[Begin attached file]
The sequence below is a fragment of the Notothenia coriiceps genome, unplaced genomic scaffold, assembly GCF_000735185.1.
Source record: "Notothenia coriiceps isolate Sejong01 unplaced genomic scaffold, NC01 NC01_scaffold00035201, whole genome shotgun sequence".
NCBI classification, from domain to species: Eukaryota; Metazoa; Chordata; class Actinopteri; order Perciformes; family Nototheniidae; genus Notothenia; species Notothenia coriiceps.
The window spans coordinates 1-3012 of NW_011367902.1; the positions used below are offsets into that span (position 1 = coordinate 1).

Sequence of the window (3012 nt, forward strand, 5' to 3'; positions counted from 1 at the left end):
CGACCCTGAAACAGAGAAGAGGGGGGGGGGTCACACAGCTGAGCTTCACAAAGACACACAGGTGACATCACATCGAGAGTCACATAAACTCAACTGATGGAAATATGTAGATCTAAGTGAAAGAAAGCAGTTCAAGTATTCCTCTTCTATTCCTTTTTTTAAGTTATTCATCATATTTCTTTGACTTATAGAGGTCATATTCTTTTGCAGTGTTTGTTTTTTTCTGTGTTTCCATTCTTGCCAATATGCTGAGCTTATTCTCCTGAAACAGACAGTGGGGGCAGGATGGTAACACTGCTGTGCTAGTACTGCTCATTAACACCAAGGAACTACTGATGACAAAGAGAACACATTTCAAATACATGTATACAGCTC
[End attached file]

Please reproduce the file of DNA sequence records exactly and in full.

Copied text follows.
The sequence below is a fragment of the Notothenia coriiceps genome, unplaced genomic scaffold, assembly GCF_000735185.1.
Source record: "Notothenia coriiceps isolate Sejong01 unplaced genomic scaffold, NC01 NC01_scaffold00035201, whole genome shotgun sequence".
NCBI classification, from domain to species: Eukaryota; Metazoa; Chordata; class Actinopteri; order Perciformes; family Nototheniidae; genus Notothenia; species Notothenia coriiceps.
The window spans coordinates 1-3012 of NW_011367902.1; the positions used below are offsets into that span (position 1 = coordinate 1).

Sequence of the window (3012 nt, forward strand, 5' to 3'; positions counted from 1 at the left end):
CGACCCTGAAACAGAGAAGAGGGGGGGGGGTCACACAGCTGAGCTTCACAAAGACACACAGGTGACATCACATCGAGAGTCACATAAACTCAACTGATGGAAATATGTAGATCTAAGTGAAAGAAAGCAGTTCAAGTATTCCTCTTCTATTCCTTTTTTTAAGTTATTCATCATATTTCTTTGACTTATAGAGGTCATATTCTTTTGCAGTGTTTGTTTTTTTCTGTGTTTCCATTCTTGCCAATATGCTGAGCTTATTCTCCTGAAACAGACAGTGGGGGCAGGATGGTAACACTGCTGTGCTAGTACTGCTCATTAACACCAAGGAACTACTGATGACAAAGAGAACACATTTCAAATACATGTATACAGCTC